Quebec Superior Court greenlights deer hunt in Longueuil park to thin herd

Longueuil's effort to cull the deer dates back years but animal rights activists have launched petitions, protests and legal challenges. (Paul Chiasson/The Canadian Press - image credit)
Longueuil's effort to cull the deer dates back years but animal rights activists have launched petitions, protests and legal challenges. (Paul Chiasson/The Canadian Press - image credit)

A city on Montreal's South Shore finally has the legal green light to thin a destructive deer herd that has been wreaking ecological havoc on one of the area's largest public parks.

Animal rights activists have been fighting the city of Longueuil tooth and nail, delaying the deer cull in Michel-Chartrand park by years with petitions, protests and finally a legal battle in Quebec Superior Court that ended with a ruling in the municipality's favour on Tuesday.

The court ruled the park is seriously overcrowded with deer. The size of the herd has tripled since 2017, reaching roughly 100 in number, in a space that is roughly two square kilometres. That amounts to enough green space to accommodate a maximum of 15 deer, court documents say.

Longueuil announced on Wednesday that the cull will move forward with a crossbow hunt this fall, thinning a herd that the city says is contributing to ecological degradation.

The non-profit organization that challenged the city, Sauvetage Animal Rescue, plans to appeal the Superior Court's decision, according to its lawyer, Anne-France Goldwater.

Over the summer, an online petition calling for the deer to be sterilized, treated and relocated garnered more than 2,700 signatures.  Sauvetage Animal Rescue and Longueuil resident Florence Meney argued in court that the capture and relocation of the animals is possible.

However, a provincial ethics committee rejected Sauvetage Animal Rescue's proposal to relocate the deer over safety concerns in February 2021.

The committee found too many red flags in the plan, including concerns that the animals would panic and endanger the lives of everyone involved as they can reach over 40 km/h, according committee chair Dr. Jean-Pierre Vaillancourt, a veterinarian at the Université de Montréal.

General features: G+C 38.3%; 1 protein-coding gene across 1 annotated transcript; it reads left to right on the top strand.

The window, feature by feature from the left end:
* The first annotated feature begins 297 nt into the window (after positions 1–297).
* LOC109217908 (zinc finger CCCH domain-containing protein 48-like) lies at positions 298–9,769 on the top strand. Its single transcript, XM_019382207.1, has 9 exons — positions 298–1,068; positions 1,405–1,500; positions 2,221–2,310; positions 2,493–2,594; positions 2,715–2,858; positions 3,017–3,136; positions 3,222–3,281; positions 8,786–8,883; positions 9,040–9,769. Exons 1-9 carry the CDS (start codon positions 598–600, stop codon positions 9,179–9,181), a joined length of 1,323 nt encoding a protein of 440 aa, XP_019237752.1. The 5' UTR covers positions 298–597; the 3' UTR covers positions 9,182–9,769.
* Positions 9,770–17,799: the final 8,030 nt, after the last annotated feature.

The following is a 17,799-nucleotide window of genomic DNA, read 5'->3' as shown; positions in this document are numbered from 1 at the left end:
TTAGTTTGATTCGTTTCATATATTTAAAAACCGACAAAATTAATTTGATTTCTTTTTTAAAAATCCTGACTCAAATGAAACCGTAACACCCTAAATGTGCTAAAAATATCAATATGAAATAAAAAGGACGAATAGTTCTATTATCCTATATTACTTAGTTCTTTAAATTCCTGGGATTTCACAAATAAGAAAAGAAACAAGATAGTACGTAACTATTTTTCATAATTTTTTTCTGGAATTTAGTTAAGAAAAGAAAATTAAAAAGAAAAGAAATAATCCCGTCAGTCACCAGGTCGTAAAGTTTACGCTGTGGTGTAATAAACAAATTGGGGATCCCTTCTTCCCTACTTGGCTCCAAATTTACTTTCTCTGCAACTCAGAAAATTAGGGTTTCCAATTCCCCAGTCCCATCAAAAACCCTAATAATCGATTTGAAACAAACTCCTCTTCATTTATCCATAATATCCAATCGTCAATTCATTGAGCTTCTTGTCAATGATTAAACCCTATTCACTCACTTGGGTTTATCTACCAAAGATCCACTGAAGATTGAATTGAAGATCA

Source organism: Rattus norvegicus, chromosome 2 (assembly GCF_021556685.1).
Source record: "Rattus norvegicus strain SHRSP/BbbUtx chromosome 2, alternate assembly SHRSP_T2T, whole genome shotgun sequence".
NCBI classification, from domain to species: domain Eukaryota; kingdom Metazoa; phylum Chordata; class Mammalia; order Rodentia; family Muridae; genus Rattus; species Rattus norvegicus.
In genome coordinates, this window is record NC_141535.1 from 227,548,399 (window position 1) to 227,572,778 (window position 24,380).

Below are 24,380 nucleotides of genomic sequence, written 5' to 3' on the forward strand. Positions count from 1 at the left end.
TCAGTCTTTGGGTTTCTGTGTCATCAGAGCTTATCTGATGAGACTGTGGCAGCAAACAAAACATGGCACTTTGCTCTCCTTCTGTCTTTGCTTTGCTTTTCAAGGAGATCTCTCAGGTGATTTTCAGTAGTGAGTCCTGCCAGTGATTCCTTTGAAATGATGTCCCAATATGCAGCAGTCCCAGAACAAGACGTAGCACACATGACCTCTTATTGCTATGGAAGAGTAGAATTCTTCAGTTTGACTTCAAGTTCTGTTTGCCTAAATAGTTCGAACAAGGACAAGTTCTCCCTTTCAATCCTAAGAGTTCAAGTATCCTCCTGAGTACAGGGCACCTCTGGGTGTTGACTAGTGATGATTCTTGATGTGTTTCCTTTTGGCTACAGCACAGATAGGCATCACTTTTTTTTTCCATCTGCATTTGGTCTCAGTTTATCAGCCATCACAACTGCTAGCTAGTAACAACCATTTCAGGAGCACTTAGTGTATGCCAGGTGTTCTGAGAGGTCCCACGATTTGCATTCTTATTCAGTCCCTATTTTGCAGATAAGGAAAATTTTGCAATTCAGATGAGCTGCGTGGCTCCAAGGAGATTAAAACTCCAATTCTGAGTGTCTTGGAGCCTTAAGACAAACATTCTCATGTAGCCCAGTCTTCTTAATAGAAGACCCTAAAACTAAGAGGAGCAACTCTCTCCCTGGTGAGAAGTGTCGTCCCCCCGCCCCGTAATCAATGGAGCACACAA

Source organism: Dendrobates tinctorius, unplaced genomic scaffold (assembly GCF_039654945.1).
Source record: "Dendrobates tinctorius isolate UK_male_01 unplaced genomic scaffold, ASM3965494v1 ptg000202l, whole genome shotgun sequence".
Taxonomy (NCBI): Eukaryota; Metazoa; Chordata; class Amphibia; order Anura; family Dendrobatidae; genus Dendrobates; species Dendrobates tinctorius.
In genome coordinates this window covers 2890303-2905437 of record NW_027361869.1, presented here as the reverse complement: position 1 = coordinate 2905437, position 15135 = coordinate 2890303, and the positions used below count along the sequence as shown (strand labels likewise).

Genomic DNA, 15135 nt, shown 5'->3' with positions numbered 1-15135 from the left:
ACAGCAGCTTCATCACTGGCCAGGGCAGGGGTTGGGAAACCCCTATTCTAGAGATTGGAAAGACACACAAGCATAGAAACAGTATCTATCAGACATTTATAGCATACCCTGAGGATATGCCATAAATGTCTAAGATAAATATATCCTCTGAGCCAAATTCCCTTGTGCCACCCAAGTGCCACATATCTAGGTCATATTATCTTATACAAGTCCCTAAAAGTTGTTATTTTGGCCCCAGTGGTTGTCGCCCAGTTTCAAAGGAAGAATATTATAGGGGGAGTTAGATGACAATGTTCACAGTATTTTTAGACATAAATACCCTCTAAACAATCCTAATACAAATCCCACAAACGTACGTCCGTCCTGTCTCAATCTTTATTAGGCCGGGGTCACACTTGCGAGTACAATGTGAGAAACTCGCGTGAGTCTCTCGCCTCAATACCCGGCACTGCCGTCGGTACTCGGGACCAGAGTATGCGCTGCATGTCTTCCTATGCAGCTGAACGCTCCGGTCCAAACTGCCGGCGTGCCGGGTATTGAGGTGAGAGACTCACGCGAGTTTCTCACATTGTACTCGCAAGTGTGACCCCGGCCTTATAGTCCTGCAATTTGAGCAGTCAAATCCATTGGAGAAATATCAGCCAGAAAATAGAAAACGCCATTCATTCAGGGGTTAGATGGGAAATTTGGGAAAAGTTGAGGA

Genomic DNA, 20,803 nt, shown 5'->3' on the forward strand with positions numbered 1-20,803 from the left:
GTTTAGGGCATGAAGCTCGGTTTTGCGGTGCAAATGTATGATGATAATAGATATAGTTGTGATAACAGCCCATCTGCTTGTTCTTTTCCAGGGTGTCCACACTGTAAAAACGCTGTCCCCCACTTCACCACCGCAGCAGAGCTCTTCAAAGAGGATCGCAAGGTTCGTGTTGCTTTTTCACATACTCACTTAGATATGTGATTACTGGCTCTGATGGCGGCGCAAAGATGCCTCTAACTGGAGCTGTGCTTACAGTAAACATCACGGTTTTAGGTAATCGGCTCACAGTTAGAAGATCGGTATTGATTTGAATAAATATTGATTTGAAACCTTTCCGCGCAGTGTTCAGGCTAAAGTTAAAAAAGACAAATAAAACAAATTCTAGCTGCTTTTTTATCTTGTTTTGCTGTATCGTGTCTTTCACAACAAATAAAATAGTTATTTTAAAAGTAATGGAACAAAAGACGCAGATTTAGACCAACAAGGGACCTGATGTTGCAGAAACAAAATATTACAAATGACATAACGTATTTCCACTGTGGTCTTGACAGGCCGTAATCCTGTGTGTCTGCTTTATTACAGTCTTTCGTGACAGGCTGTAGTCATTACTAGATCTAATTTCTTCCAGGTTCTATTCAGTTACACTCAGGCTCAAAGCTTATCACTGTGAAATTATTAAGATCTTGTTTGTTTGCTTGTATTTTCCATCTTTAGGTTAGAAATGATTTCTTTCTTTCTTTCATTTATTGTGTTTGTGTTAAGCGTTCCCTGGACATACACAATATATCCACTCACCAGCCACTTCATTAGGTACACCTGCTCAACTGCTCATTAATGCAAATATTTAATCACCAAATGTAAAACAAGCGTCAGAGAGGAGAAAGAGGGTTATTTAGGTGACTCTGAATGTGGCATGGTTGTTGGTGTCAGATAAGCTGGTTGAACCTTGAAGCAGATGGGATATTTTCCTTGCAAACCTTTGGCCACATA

Vaillancourt has also said sterilization is costly and unrealistic. As for relocation, deer are notoriously difficult to move, often getting injured or killed in the process, according to experts like Anaïs Gasse, a biologist with Quebec's Wildlife Ministry.

She said last year that many of the deer would die within days if relocated due to the difficulty in adapting to new surroundings.

Regardless, the legality surrounding the capture and relocation of deer has not even been established, and that disqualifies it as a valid alternative, the Superior Court ruled Tuesday.

The Montreal SPCA, which had intervenor status in the case, said late Wednesday that it will ask for leave to appeal the ruling.

Hunting is already allowed in other parts of Longueuil, including a neighbouring nature reserve, the Boisé Du Tremblay. Across Quebec, a total of 54,762 white-tail deer were harvested by hunters in 2021, according to the ministry.

Over the summer, Longueuil was issued a provincial permit authorizing a crossbow hunt in the park. Officials opted for the hunt because an initial plan to capture and euthanize the deer proved to be too technically challenging.

Now with the crossbow hunt's court challenge out of the way, Longueuil says in a statement that it will soon announce more details about its plan to temporarily close the park to the public so the hunt can be carried out during hunting season this fall.

Beyond that, the city says no further comment will be issued.